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Modern baseball parks and fields are the new civic public arenas

Tuesday, June 11, 2013 - 11:42 am

Recently my wife Diane and I visited a collection of southern ballparks that are considered among the best in the nation, including the oldest and newest. I met with a number of people on my book project that will feature baseball (and some other sports) and politics, including stadium construction that is anchored in tax policy.

It is interesting that every city has pretty much had the same fight we had here in Fort Wayne: fights over funding, fights over what is to be torn down, political battles, eventually the ballpark gets built, economic development lags from projections but gradually builds, and then if the stadium is architectually attractive, it becomes the new symbol of civic pride. A few curmudgeons remain, but the ballparks become the newest public anchor of parks and downtown attractions.

Baseball parks have gone through a variety of stages during America's history. Public funding, directly and indirectly, for sports arenas is hardly new.

Political involvement in baseball (the dominant team sport until the 1960s) was far greater than it is today. The reasons are varied but especially because both reflect the social and cultural preferences of the people (i.e., voters).

Athletic teams have always been symbols of community pride. Today they are economic engines as well, especially in the new media world that puts a premium on live activities that aren't suited for replaying without commercials.

Parkview Field is a nationally recognized example of excellence in minor league baseball. Recently I visited six minor league baseball stadiums in the South, which are considered to be the biggest challenges to the TinCaps' superiority.

Baseball in its earliest days, also in Fort Wayne, went through the stages of the national trends — the rural game transferred to emerging cities (symbolically played at parks), wooden grandstands built to accommodate more people, and then to fancier ballparks made with cement and steel.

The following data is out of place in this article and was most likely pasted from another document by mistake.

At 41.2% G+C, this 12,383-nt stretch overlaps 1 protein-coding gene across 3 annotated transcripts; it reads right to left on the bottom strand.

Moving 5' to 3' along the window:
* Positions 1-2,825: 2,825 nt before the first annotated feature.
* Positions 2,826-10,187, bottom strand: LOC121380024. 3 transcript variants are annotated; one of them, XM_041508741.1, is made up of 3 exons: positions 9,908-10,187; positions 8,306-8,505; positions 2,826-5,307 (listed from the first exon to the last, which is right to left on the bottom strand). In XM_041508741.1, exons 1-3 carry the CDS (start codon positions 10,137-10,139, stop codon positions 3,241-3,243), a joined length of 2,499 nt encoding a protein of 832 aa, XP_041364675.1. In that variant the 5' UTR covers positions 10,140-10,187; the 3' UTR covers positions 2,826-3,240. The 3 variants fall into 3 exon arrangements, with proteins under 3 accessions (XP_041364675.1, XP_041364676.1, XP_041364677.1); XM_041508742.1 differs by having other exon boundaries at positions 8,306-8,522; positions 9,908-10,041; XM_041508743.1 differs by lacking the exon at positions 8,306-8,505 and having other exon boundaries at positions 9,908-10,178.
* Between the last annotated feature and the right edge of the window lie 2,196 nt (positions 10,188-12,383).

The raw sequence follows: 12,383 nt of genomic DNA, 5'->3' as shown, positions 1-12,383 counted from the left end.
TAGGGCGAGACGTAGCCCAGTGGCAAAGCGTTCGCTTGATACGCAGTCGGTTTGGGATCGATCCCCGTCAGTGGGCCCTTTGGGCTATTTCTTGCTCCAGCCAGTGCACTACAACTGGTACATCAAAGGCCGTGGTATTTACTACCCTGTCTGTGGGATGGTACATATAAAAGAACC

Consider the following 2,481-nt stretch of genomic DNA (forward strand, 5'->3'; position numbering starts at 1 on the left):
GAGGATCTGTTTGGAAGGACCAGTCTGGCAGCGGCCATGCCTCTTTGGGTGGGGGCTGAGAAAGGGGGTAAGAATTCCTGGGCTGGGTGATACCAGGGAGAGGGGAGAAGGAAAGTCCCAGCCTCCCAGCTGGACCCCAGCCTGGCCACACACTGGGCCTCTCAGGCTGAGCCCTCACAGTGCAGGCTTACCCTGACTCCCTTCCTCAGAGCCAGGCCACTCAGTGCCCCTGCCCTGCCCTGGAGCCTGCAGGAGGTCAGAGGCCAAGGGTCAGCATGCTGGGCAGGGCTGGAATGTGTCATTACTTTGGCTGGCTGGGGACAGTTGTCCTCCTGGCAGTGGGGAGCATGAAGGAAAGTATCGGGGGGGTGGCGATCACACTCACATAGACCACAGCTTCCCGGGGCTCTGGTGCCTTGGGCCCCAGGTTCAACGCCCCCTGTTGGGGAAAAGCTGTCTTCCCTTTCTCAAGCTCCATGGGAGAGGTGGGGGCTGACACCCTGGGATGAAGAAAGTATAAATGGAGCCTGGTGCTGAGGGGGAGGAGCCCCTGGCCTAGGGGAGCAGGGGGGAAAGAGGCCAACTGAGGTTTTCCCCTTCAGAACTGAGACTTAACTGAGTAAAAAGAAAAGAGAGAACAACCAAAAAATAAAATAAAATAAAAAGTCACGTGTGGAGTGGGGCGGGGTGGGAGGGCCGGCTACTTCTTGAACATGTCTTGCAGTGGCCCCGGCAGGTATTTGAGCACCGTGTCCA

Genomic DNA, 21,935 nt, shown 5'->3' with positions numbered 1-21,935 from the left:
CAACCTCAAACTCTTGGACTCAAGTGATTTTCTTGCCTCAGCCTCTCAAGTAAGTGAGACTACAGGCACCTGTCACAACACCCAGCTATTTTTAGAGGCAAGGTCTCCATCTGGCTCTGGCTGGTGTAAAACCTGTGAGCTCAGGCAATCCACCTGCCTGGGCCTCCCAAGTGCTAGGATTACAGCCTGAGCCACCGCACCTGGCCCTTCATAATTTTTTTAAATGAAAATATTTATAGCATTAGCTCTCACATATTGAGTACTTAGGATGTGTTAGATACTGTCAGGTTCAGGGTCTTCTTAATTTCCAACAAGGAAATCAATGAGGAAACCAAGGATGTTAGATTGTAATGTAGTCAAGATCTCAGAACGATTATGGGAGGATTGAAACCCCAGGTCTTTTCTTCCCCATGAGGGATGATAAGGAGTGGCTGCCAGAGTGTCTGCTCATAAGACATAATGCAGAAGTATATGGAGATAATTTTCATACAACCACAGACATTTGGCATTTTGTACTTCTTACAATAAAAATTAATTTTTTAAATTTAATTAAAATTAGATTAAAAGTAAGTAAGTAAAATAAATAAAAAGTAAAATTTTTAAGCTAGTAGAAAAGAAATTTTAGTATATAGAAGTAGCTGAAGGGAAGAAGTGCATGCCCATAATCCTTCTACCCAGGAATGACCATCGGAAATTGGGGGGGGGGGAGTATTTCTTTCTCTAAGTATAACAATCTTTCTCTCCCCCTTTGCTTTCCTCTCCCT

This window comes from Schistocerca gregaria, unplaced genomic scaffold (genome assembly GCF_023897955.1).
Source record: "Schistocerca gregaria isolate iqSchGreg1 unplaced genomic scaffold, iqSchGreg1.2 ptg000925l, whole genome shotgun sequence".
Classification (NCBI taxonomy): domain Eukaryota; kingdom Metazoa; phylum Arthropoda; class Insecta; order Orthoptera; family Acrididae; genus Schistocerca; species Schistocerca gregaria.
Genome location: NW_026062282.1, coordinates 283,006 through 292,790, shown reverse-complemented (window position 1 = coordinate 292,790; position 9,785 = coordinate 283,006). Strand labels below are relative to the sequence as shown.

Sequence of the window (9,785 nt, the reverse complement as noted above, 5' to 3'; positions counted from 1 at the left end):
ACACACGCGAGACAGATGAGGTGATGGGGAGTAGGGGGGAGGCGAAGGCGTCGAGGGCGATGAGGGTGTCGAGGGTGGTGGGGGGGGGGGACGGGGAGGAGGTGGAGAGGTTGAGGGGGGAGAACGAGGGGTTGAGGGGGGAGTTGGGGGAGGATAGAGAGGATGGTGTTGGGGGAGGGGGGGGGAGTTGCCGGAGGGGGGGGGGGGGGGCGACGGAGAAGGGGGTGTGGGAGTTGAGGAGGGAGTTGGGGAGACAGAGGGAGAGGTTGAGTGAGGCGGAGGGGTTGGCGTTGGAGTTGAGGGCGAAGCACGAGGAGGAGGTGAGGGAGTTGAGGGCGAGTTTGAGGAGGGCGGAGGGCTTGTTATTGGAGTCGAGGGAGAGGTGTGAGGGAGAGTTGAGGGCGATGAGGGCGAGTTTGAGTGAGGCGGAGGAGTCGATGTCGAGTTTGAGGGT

The earliest of these parks — Philadelphia's Shibe Park, Forbes Field in Pittsburgh, Crosley Field in Cincinnati, Brooklyn's Ebbets Field, old Comiskey Park — have been replaced. Wrigley Field and Fenway Park are the last major league ballparks of that era.

The stadium investment in urban neighborhoods were of better design and carried the names “park” and “field” for a reason: They were largely built in conjunction with the broader “city beautiful” movement of the era.

The “cemetery movement” after the Civil War resulted in elaborate cemeteries for reflection (the style of Lindenwood in Fort Wayne). Abraham Lincoln's Gettysburg Address is the classic cemetery dedication speech as a place for people to go to reflect.

This was followed with public investment in protecting battlefields and historic monuments, also intended as public places as part of broader cultural reflection and beauty.

The cemetery movement blended into the city beautiful movement (like Rudisill Boulevard connecting Foster and McMillen parks in Fort Wayne), which also resulted in the creation of the National Park Service in 1916, a year after Wrigley Field was built.

The post-World War II baby boom, plus massive highway construction, led to social changes that led away from the park/field construction and to “stadiums” built with parking and access the primary concerns.

In Fort Wayne our relatively bland Wizards stadium was a later and smaller version of the '60s “bowl” stadium.

Parkview Field, a mini-Orioles Park at Camden Yards with our own signatures, is a classic of the trend back to the city beautiful movement. These parks/fields are the new civic public arenas. While museums and civic centers are still trending the ultra-modern direction, they also are part of the new public architecture of America's urban areas.

All these stadiums had public funding controversies but now are featured symbols of their cities, bragged about by community residents.

Mark Souder is a former 3rd District congressional representative.